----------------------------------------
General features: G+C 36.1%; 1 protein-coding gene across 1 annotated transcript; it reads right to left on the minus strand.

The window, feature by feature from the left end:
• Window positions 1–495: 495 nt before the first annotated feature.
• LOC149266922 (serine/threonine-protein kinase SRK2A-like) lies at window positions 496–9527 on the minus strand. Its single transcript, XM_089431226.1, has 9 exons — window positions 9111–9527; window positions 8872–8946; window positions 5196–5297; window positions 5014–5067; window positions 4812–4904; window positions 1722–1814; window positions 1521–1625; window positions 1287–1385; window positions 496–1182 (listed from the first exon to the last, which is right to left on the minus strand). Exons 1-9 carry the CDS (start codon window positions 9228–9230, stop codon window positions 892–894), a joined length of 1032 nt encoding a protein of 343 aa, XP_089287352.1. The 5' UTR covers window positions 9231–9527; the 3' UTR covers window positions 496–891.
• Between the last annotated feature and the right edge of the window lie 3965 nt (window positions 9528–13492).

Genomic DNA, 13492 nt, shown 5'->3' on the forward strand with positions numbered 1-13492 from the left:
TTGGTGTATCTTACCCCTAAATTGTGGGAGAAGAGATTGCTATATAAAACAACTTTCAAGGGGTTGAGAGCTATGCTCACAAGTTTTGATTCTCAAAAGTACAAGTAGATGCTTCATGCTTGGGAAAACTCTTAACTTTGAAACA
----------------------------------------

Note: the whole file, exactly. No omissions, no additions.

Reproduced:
General features: G+C 36.1%; 1 protein-coding gene across 1 annotated transcript; it reads right to left on the minus strand.

The window, feature by feature from the left end:
• Window positions 1–495: 495 nt before the first annotated feature.
• LOC149266922 (serine/threonine-protein kinase SRK2A-like) lies at window positions 496–9527 on the minus strand. Its single transcript, XM_089431226.1, has 9 exons — window positions 9111–9527; window positions 8872–8946; window positions 5196–5297; window positions 5014–5067; window positions 4812–4904; window positions 1722–1814; window positions 1521–1625; window positions 1287–1385; window positions 496–1182 (listed from the first exon to the last, which is right to left on the minus strand). Exons 1-9 carry the CDS (start codon window positions 9228–9230, stop codon window positions 892–894), a joined length of 1032 nt encoding a protein of 343 aa, XP_089287352.1. The 5' UTR covers window positions 9231–9527; the 3' UTR covers window positions 496–891.
• Between the last annotated feature and the right edge of the window lie 3965 nt (window positions 9528–13492).

Genomic DNA, 13492 nt, shown 5'->3' on the forward strand with positions numbered 1-13492 from the left:
TTGGTGTATCTTACCCCTAAATTGTGGGAGAAGAGATTGCTATATAAAACAACTTTCAAGGGGTTGAGAGCTATGCTCACAAGTTTTGATTCTCAAAAGTACAAGTAGATGCTTCATGCTTGGGAAAACTCTTAACTTTGAAACA